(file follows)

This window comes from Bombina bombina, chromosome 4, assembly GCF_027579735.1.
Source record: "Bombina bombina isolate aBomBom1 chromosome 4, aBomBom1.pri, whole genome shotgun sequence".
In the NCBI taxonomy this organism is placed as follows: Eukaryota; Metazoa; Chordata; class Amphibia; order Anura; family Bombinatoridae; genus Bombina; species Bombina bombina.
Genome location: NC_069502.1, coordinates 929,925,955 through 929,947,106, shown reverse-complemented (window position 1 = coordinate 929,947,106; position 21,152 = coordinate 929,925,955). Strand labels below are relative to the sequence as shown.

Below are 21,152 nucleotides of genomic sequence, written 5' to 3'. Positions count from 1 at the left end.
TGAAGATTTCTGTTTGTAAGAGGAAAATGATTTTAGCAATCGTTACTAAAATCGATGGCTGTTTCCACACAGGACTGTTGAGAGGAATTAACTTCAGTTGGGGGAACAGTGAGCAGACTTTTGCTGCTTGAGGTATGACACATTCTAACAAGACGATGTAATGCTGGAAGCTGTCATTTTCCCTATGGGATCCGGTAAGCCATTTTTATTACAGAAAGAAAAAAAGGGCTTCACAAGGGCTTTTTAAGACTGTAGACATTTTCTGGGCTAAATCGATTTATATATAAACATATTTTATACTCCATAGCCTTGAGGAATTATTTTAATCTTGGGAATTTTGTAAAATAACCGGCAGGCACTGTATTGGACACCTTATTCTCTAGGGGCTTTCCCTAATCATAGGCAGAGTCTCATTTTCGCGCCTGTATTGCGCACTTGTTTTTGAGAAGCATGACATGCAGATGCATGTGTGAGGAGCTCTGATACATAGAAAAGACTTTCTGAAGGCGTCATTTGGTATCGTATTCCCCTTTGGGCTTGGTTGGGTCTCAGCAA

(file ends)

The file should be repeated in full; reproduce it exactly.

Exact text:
This window comes from Bombina bombina, chromosome 4, assembly GCF_027579735.1.
Source record: "Bombina bombina isolate aBomBom1 chromosome 4, aBomBom1.pri, whole genome shotgun sequence".
In the NCBI taxonomy this organism is placed as follows: Eukaryota; Metazoa; Chordata; class Amphibia; order Anura; family Bombinatoridae; genus Bombina; species Bombina bombina.
Genome location: NC_069502.1, coordinates 929,925,955 through 929,947,106, shown reverse-complemented (window position 1 = coordinate 929,947,106; position 21,152 = coordinate 929,925,955). Strand labels below are relative to the sequence as shown.

Below are 21,152 nucleotides of genomic sequence, written 5' to 3'. Positions count from 1 at the left end.
TGAAGATTTCTGTTTGTAAGAGGAAAATGATTTTAGCAATCGTTACTAAAATCGATGGCTGTTTCCACACAGGACTGTTGAGAGGAATTAACTTCAGTTGGGGGAACAGTGAGCAGACTTTTGCTGCTTGAGGTATGACACATTCTAACAAGACGATGTAATGCTGGAAGCTGTCATTTTCCCTATGGGATCCGGTAAGCCATTTTTATTACAGAAAGAAAAAAAGGGCTTCACAAGGGCTTTTTAAGACTGTAGACATTTTCTGGGCTAAATCGATTTATATATAAACATATTTTATACTCCATAGCCTTGAGGAATTATTTTAATCTTGGGAATTTTGTAAAATAACCGGCAGGCACTGTATTGGACACCTTATTCTCTAGGGGCTTTCCCTAATCATAGGCAGAGTCTCATTTTCGCGCCTGTATTGCGCACTTGTTTTTGAGAAGCATGACATGCAGATGCATGTGTGAGGAGCTCTGATACATAGAAAAGACTTTCTGAAGGCGTCATTTGGTATCGTATTCCCCTTTGGGCTTGGTTGGGTCTCAGCAA